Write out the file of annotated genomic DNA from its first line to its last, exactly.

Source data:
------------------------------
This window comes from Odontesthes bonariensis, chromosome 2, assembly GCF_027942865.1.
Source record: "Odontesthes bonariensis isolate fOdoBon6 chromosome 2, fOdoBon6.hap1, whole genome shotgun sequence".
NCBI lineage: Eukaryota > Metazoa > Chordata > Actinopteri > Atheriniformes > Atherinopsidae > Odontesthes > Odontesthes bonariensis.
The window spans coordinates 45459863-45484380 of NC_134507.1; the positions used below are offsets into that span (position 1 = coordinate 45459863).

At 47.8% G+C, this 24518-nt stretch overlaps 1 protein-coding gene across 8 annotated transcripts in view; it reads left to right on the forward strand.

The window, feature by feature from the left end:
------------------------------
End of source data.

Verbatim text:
This window comes from Odontesthes bonariensis, chromosome 2, assembly GCF_027942865.1.
Source record: "Odontesthes bonariensis isolate fOdoBon6 chromosome 2, fOdoBon6.hap1, whole genome shotgun sequence".
NCBI lineage: Eukaryota > Metazoa > Chordata > Actinopteri > Atheriniformes > Atherinopsidae > Odontesthes > Odontesthes bonariensis.
The window spans coordinates 45459863-45484380 of NC_134507.1; the positions used below are offsets into that span (position 1 = coordinate 45459863).

At 47.8% G+C, this 24518-nt stretch overlaps 1 protein-coding gene across 8 annotated transcripts in view; it reads left to right on the forward strand.

The window, feature by feature from the left end: